Lots of folks ask me what I do as an archaeologist, or as a graduate student in archaeology.  They typically have grandiose ideas about me braving tropical jungles in search of elaborate artifacts, or sifting through desert sand in search of long-lost cultures.  The truth of the matter is that archaeology can be an incredibly boring profession.

Calvin and Hobbes discover the truth about archaeology

You see, archaeology is primarily about posing and testing of hypotheses, like all sciences.  Testing these hypotheses requires a lot of hard work.  So, for every week you spend out in the field digging stuff up, you spend at least a month in the laboratory or office.

This brings me back to what it is that I do with my time as an archaeologist/graduate student.  Right now, I am studying the pottery from a site in New Hampshire.  The site dates to the mid 1600s, and the pottery left there was created by a group of Native Americans known as the Sokoki or Squakheag.  I am in the process of analyzing this pottery to assess the technology of ceramic production among these people (that is, How and why did they make pottery the way that they did?).

Answers to this questions can be determined in a number of different ways.  One possible measure is how thick the pots are.  Why is this important?  Well, I have to assume that pottery that was used for similar purposes (like cooking, or storing water, or holding food) was roughly of the same thickness.  This kind of idea permeates our thinking, and it is often an unconscious process.  Unfortunately, it’s not a rock-solid “law” of human behavior.  Think about it, you could use Grandma’s fine china to feed the baby, but you’d probably want to use something that was designed to withstand the abuse of a young child.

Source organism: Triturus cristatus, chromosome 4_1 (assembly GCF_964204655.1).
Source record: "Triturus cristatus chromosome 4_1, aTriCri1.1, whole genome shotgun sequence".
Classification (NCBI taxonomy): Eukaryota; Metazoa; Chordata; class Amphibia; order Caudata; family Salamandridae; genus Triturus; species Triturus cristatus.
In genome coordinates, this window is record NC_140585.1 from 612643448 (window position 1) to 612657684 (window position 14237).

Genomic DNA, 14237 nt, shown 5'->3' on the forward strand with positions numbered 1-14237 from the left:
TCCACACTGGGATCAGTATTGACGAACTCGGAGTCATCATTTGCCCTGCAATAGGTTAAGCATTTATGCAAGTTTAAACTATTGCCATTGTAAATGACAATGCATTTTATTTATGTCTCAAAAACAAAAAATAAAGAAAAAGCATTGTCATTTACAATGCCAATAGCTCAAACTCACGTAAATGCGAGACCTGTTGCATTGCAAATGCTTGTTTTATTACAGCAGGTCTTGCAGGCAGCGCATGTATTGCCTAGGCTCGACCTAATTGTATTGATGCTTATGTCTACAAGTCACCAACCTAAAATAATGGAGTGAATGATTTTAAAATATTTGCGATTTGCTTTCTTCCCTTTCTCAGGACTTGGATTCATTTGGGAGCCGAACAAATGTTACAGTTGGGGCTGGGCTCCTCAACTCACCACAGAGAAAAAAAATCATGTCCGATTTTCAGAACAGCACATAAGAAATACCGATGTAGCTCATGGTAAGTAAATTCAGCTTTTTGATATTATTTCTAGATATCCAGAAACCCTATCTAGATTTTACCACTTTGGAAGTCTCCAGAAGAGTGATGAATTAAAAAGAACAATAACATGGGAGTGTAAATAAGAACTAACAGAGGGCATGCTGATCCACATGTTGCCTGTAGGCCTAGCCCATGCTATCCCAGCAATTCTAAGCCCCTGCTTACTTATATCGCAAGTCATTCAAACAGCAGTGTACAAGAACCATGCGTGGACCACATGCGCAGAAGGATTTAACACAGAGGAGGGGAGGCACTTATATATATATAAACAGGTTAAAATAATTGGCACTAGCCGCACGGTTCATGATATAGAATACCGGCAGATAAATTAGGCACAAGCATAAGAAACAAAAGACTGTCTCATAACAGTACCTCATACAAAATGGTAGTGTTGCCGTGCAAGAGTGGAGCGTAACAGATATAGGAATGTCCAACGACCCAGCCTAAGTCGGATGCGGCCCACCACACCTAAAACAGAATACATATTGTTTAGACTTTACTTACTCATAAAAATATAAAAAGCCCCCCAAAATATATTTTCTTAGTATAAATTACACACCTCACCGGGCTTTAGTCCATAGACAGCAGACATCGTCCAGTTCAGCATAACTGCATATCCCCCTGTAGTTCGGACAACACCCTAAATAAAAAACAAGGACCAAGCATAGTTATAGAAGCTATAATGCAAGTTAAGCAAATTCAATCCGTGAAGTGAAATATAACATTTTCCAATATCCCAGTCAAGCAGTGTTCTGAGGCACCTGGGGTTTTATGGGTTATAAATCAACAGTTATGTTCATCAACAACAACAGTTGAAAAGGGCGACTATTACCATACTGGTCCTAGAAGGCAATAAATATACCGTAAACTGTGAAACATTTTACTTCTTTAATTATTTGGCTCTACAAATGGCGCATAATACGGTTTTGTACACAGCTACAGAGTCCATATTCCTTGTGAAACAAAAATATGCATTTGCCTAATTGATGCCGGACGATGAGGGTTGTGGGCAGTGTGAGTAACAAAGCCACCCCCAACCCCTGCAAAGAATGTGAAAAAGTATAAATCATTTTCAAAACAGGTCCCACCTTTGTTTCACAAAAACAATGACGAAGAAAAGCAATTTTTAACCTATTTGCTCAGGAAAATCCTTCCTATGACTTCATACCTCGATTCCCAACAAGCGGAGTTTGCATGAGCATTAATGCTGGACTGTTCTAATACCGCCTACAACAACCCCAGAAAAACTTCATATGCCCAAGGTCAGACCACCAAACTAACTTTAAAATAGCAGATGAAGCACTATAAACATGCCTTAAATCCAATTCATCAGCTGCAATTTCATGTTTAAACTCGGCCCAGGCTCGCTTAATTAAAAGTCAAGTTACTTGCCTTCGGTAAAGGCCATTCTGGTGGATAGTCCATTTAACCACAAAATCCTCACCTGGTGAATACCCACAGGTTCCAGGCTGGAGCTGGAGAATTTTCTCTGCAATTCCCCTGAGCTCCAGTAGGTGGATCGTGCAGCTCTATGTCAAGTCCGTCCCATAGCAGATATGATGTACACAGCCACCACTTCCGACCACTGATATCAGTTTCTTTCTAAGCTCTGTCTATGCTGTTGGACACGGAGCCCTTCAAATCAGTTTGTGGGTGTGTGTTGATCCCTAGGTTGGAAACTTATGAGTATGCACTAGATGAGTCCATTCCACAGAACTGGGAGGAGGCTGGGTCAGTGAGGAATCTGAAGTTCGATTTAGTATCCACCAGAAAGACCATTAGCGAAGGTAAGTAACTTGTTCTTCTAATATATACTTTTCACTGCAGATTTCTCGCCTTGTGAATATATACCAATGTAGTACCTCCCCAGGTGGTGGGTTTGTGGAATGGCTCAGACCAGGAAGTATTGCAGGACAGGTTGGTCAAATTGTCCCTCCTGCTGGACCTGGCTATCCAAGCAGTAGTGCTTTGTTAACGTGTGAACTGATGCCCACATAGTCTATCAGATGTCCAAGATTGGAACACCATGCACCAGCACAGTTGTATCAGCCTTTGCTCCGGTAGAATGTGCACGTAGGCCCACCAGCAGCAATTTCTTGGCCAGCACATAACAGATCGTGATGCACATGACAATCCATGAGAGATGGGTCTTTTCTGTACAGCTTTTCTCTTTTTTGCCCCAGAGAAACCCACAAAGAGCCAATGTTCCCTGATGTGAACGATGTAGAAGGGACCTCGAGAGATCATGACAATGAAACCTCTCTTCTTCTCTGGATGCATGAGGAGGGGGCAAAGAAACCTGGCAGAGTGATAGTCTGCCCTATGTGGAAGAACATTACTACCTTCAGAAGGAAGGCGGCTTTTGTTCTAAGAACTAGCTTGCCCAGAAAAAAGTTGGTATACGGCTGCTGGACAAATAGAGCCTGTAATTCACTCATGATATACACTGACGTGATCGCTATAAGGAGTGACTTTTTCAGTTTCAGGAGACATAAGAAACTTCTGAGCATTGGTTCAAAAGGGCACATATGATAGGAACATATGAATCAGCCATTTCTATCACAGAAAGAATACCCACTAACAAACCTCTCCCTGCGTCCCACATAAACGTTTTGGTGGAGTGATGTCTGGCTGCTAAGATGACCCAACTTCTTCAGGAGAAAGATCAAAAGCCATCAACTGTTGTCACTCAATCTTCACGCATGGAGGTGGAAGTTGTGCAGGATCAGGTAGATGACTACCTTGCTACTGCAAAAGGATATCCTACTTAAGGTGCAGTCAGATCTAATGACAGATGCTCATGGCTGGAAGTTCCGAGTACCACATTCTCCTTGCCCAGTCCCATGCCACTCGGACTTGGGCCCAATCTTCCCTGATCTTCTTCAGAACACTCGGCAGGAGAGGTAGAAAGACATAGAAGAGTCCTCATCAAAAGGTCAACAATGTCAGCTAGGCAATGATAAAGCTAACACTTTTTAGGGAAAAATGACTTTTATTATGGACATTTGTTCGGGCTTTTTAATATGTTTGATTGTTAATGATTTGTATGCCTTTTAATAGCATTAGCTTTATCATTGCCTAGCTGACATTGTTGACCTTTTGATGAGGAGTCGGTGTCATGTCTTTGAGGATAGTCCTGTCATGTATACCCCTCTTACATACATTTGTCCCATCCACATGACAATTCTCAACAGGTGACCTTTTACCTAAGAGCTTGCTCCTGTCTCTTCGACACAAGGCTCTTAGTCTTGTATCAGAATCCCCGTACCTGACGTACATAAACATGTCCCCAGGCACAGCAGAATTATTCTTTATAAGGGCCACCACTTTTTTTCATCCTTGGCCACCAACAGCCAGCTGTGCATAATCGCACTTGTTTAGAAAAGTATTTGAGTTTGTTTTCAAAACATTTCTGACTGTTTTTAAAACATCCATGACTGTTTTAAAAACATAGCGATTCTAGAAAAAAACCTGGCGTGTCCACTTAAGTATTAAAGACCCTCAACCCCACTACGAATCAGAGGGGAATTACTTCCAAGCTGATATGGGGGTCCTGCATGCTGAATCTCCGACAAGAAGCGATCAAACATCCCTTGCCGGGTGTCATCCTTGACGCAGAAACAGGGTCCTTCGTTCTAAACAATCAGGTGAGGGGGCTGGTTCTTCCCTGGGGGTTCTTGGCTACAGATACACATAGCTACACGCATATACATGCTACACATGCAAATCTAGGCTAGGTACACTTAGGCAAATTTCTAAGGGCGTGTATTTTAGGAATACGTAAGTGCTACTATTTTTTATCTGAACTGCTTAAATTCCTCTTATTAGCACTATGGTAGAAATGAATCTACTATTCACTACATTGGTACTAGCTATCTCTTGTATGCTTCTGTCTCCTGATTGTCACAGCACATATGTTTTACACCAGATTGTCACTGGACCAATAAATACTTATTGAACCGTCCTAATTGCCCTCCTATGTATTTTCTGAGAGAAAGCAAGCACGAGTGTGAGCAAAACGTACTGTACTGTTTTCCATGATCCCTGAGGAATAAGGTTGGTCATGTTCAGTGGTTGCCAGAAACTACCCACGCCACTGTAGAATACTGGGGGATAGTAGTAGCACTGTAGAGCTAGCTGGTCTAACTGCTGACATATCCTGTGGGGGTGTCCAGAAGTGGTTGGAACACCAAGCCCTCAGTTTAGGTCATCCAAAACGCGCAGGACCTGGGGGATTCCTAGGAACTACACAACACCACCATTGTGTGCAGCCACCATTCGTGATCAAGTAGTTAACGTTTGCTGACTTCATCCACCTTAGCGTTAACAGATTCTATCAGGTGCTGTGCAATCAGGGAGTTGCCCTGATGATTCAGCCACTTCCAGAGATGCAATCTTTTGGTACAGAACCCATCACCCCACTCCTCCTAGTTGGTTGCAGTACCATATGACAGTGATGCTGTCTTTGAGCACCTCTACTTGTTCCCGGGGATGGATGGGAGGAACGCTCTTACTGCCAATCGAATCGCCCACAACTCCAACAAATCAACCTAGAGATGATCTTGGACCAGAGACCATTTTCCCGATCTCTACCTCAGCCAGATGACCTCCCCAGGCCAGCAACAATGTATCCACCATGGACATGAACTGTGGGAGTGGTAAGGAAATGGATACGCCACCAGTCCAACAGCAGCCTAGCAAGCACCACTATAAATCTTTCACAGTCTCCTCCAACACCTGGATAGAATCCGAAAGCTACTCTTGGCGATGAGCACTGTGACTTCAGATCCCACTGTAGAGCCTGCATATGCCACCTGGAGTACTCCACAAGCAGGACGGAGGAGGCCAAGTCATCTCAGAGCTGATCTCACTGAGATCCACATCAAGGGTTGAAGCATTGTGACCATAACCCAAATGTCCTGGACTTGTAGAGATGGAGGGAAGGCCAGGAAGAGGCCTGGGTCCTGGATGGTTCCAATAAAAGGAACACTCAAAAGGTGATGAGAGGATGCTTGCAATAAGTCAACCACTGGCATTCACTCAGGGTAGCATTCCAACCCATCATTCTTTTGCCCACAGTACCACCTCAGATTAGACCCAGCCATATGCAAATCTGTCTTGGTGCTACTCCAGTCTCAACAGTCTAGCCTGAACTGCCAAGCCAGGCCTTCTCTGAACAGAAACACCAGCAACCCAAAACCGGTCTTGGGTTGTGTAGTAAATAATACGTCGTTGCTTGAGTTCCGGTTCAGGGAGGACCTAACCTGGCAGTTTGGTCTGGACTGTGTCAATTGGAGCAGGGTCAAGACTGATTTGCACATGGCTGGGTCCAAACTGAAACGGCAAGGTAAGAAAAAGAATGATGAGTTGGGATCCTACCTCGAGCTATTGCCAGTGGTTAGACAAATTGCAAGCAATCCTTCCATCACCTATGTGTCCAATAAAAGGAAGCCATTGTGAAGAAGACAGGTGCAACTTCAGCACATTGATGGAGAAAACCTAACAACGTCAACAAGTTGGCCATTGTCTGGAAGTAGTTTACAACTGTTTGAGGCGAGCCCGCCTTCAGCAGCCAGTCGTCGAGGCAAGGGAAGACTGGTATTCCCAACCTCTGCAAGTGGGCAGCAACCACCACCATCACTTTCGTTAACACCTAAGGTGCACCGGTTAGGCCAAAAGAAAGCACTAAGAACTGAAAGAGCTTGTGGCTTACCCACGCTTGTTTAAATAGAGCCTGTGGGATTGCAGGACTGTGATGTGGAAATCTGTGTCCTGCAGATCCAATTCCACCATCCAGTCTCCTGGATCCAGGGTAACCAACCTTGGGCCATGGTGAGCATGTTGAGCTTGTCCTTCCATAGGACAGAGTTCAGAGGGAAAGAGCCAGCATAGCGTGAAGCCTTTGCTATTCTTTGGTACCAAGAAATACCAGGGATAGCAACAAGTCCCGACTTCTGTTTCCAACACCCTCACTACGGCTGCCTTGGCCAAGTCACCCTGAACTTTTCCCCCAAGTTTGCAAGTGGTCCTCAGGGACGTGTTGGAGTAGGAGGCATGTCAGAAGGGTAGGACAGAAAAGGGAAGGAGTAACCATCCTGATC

At present, I have measured about 60% of the total pieces of pottery from the site, and I’m finding some interesting patterns.  Below is a quick plot of thickness for the pieces I’m measuring.  Importantly, this is almost a normal distribution (i.e., a “Bell Curve” as shown by the solid line).

Pottery thickness at Fort Hill, NH

Pottery thickness at Fort Hill, NH

Actually, it’s closer to a log-normal curve, hence the logarithmic scale, but I’m not going to go into what that means right now.  What is important is that there is really only one peak in this chart.  That suggests that there is a central “thickness” around which these pieces cluster, with most pieces (68%) falling somewhere between 5 mm and 3 mm, and virtually all (95%) falling between 6 mm and 2 mm.

Admittedly, this isn’t the same as discovering a new planet, but it does suggest that there is a general range of pottery thickness that was produced at this time.  Because some people argue that pottery thickness changed over time (becoming gradually thinner) for cultural and technological reasons, comparing earlier or later pottery may allow us to test this proposition, and begin asking questions such as “Why did the pottery become thinner?”, and “Can we chronologically order sites based on the distributions of pottery-wall thicknesses?”.